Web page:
Penny Dreadfuls: Sensational Tales of Terror

by Various | Science Fiction & Fantasy |
ISBN: 1435162765 Global Overview for this book
Registered by emmejo of Cortland, New York USA on 3/1/2018
Buy from one of these Booksellers: | Amazon UK | Amazon CA | Amazon DE | Amazon FR | Amazon IT |
2 journalers for this copy...
Journal Entry 1 by emmejo from Cortland, New York USA on Thursday, March 01, 2018
This good-looking collection is a nice array of well-known tales and some more unusual ones. Some were stories I'd read before, and some were new to me. The one odd decision was to include two stories significantly longer than the rest; the full texts of Frankenstein and The String of Pearls feel a bit out of place bookending the short stories.

Some of my favorites were:

In "The Wehr-Wolf" by Richard Thomson, the snarky humor and willingness to poke fun at self-proclaimed experts had me laughing more than you would expect from the tale of a town under siege by a werewolf.

The anonymously written "A Night in the Grave" also featured some humor, but had a more folktale feel to it. The writing style took a few pages to get used to, but once I had adapting, it helped convey the needed tone.

"Lost in a Pyramid" by Louisa May Alcott packs an interesting amount of character- and world-building into a few pages, and she effective writes tense scenes where the reader expects terrible events, but must watch the unsuspecting character continue their doomed path.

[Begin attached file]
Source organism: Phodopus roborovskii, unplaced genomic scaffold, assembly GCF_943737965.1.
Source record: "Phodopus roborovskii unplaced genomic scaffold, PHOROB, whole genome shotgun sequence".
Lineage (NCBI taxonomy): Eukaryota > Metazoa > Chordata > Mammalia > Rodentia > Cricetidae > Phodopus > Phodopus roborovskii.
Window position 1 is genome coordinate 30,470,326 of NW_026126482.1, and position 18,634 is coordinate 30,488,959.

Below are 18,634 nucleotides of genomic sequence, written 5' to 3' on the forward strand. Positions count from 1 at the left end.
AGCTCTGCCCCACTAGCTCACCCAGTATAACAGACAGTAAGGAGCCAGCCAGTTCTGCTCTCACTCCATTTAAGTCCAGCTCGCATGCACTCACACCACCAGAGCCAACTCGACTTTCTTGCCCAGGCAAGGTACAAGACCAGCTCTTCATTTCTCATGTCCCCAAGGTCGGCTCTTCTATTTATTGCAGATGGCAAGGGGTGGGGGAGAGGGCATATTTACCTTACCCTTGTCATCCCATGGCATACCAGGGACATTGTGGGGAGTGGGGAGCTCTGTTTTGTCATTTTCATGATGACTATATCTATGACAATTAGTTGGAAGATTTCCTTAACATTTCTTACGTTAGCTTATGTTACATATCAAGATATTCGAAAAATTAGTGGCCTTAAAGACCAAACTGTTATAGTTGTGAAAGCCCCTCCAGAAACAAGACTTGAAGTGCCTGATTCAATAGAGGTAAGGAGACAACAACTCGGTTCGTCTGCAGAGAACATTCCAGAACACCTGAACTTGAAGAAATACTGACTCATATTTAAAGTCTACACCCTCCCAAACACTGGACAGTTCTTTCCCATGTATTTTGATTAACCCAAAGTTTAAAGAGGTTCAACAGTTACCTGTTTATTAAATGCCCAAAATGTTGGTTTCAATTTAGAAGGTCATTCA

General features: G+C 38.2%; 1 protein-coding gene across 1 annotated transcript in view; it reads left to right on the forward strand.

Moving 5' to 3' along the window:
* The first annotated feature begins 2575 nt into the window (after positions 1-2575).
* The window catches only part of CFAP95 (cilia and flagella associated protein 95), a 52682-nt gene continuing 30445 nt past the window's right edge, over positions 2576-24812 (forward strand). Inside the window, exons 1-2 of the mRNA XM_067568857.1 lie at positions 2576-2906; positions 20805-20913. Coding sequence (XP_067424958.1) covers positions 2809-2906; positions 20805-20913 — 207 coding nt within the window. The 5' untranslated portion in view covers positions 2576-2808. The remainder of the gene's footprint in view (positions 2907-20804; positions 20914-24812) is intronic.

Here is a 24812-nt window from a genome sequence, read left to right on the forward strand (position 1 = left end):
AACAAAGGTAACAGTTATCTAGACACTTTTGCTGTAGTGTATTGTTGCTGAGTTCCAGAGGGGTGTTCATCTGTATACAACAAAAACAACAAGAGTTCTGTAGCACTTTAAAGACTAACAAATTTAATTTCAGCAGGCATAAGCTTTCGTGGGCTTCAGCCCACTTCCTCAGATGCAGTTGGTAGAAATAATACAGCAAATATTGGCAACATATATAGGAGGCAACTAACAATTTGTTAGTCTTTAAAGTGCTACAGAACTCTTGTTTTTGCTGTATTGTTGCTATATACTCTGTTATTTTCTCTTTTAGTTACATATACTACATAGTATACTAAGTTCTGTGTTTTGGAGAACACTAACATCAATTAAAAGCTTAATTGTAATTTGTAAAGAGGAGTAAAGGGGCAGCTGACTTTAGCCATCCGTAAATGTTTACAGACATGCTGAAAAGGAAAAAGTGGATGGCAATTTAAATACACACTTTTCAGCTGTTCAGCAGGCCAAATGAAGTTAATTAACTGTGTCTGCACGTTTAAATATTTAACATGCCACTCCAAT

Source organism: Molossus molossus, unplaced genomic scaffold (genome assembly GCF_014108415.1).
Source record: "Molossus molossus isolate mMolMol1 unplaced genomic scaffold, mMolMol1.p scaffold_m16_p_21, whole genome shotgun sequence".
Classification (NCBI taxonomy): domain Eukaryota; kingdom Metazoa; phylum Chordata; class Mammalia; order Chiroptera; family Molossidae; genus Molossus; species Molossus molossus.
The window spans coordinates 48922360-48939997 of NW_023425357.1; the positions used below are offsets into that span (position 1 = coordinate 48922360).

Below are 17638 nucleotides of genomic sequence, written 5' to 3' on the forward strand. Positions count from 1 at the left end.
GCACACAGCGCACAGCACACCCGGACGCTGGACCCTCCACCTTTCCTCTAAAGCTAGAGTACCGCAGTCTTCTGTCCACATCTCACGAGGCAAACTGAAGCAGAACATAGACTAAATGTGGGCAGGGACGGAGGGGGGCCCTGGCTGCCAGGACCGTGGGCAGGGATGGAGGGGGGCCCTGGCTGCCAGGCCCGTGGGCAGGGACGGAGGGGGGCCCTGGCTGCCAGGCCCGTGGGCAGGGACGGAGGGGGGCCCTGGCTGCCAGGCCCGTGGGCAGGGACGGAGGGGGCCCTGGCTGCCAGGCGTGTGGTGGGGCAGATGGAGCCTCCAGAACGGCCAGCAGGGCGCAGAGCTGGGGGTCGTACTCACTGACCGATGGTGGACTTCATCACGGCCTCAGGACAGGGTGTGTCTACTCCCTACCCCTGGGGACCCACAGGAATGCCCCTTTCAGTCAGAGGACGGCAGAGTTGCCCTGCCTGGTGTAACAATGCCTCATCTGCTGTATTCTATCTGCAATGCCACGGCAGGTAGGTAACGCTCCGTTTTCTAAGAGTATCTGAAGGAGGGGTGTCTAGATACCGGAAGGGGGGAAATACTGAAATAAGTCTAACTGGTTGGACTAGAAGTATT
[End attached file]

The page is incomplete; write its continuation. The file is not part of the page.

The sequence of tales E A T Hoffman's "Aurelia", "Wake Not the Dead!" by Johann Ludwig Tieck, and "The Dream-Woman" by Wilkie Collins allow a chance to compare an excellent of set of creepy, doomed romances, each playing on different tropes.

I also have to give an honorable mention to Frankenstein, which I read years ago and didn't think much of. This re-read was much more enjoyable for me, partly, I suspect, because already being familiar with the basics of the tale, I skipped passages that dragged on beyond my tolerance! As much as I like Mary Shelly's writing, I can only take so much hand-wringing while staring out a window for a lengthly description of the landscape to be understood as a reflection of a character's inner feelings.

Journal Entry 2 by emmejo at Trumansburg, New York USA on Friday, March 09, 2018

Released 2 yrs ago (3/9/2018 UTC) at Trumansburg, New York USA


One of the starting volumes in the Otherworldly (Shrinking) Bookbox

Journal Entry 3 by book_drunkard at Osgood, Indiana USA on Wednesday, March 14, 2018
What a beautiful book!
A perfect collection of tales for Horror-ween reading in October.
Gleefully removing from bookbox.

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